Eagle County Attorney Bryan Treu, asked about the county’s successful lawsuit against the STB stalling if not stopping the railway project and its possible ripple effects on the truck-to-rails loadout expansion, had this advice for the BLM: “I would encourage them to read this [federal appeals court] order.”
The Center for Biological Diversity and more than a dozen other conservation groups on Aug. 25 notified the BLM in letter that D.C. appeals court decision “makes even more clear that BLM can’t approve a right-of-way to increase the capacity of the Wildcat Loadout without a robust analysis of the Loadout’s upstream and downstream impacts.”
The Salt Lake Tribune earlier this year reported the Wildcat Loadout had become Utah’s “busiest oil terminal under its ownership by the basin’s top oil producers, Texas-based Finley Resources. The company acquired a 50% stake in the Wildcat Loadout three years ago and has been loading 21,000 barrels a day on eastbound tanker cars, according to the company’s owner Jim Finley.” The expansion of the facility is being proposed by Coal Energy Group 2 LLC.
Utah conservation groups have strenuously objected to the increase oil truck traffic on area roads that bisect critical archeological sites boasting some of the most significant Native American petroglyphs in the nation.
Here’s the entire letter to the BLM from Bennet and Neguse:
The Honorable Tracy Stone-Manning Director
Bureau of Land Management
1849 C Street NW
Washington, DC 20240
Dear Director Stone-Manning:
Congress of the United States
Washington, D.C. 20510
September 7, 2023
We write to share our concerns about the potential Wildcat Loadout expansion project’s effects on Colorado’s communities, water, land, air, and climate. The Bureau of Land Management’s (BLM) Utah State Office is currently evaluating this project, which would increase the facility’s capacity in Price, Utah. This would enable the shipment of up to an additional one billion gallons of waxy crude oil per year from Utah’s Uinta Basin through Colorado on an average of one two- mile-long train every day. These trains are proposed to run for over 100 miles alongside the Colorado River’s headwaters – a vital water supply for nearly 40 million Americans, 30 Tribal nations, and millions of acres of agricultural land. Given this project’s potential dangers, we urge BLM to conduct a full and robust environmental impact statement (EIS) that takes into account all the risks posed to Colorado, rather than a cursory environmental assessment (EA) of the proposed expansion.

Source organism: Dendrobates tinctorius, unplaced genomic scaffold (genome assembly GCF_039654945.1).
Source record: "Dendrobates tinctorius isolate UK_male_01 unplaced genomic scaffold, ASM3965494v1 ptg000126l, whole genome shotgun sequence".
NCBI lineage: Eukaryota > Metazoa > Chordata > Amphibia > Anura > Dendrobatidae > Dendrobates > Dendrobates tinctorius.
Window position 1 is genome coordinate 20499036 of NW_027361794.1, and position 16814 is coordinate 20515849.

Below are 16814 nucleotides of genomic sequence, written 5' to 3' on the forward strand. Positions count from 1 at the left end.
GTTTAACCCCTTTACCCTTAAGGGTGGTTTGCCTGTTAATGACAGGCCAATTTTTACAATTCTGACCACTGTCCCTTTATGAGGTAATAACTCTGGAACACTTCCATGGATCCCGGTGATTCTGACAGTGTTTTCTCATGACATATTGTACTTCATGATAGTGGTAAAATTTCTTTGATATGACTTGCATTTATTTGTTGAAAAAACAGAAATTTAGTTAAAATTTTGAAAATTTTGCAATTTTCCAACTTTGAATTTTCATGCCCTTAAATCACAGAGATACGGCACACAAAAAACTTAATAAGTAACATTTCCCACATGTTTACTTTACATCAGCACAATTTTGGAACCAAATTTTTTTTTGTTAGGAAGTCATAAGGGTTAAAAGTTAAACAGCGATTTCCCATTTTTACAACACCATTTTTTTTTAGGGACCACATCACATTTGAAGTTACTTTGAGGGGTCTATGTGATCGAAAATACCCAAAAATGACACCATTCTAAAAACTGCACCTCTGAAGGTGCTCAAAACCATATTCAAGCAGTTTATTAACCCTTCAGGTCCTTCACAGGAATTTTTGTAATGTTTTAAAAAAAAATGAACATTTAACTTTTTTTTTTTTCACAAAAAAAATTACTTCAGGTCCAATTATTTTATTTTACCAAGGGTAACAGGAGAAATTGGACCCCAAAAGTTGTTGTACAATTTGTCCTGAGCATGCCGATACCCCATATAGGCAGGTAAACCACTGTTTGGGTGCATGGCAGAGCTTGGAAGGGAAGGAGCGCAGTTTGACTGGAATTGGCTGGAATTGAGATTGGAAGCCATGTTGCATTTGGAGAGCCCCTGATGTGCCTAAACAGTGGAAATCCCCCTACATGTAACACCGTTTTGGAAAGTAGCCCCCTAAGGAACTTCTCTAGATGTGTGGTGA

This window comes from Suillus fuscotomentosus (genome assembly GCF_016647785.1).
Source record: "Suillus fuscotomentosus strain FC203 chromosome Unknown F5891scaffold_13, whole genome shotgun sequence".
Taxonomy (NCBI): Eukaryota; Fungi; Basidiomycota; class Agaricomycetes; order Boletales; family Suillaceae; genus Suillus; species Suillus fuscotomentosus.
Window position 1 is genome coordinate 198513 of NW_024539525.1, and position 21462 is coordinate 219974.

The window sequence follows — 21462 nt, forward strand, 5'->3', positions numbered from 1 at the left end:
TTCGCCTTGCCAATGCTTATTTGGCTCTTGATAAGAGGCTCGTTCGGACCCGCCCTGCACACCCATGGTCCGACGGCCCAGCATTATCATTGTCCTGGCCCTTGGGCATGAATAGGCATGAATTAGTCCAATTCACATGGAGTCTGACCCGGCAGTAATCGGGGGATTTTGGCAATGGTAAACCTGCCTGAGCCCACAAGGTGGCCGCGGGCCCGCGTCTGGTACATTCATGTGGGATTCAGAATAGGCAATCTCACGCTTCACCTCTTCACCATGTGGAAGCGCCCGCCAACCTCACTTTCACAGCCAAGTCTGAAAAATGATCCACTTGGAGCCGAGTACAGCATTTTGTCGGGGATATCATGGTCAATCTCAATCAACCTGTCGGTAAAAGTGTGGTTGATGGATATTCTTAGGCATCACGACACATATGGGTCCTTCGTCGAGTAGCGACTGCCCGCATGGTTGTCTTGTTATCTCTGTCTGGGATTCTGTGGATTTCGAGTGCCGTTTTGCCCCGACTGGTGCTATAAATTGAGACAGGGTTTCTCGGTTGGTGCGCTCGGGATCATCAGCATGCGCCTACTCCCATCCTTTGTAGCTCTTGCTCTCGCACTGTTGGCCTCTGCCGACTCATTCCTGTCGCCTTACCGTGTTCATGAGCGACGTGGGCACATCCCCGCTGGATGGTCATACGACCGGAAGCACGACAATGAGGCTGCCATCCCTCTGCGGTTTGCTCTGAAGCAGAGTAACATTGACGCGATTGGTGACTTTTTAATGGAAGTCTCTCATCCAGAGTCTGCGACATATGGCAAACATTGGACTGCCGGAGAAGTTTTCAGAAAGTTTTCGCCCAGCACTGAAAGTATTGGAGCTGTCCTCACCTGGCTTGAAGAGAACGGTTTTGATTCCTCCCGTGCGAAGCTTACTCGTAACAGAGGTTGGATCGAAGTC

A train derailment that spills oil in the Colorado River’s headwaters would be disastrous to our state’s water supplies, wildlife habitat, and outdoor recreation assets, and the broader Colorado River Basin. In addition, an accident on the train line further increases wildfire risk at a time when the West already faces historically dry conditions.
We previously have raised similar concerns regarding the proposed Uinta Basin Railway in Utah, which would ship up to 4.6 billion gallons of waxy crude oil per year through Colorado. Recently, a federal court overruled the Surface Transportation Board’s (STB) approval of the project, which was based on a deeply flawed environmental and risk analysis, and ordered a new review.1 In light of the court’s decision, the BLM should not repeat the STB’s mistakes, and instead conduct a robust environmental review. The BLM cannot adequately account for potential harm from increased oil shipments through Colorado with an EA, given its lower requirements for public involvement and environmental analysis.
Many Colorado communities have raised concerns about how the Wildcat Loadout expansion and the Uinta Basin Railway would increase oil train traffic and potential railway accidents that could harm water quality and wildlife, and enhance wildfire risk. Please see attached letters from Eagle County, Colorado and the city of Glenwood Springs on the Wildcat Loadout expansion and from numerous Colorado local governments, organizations, and residents on the Uinta Basin Railway.
We urge BLM to prepare a full EIS that accounts for the full risks of the Wildcat Loadout expansion to Colorado’s communities, water supplies, and environment.
We look forward to hearing from you on this important matter.
Michael F. Bennet United States Senator
Joe Neguse Member of Congress
1 Eagle County, Colo. v. Surface Transportation Board, — F.4th — (D.C. Cir. Aug. 18, 2023).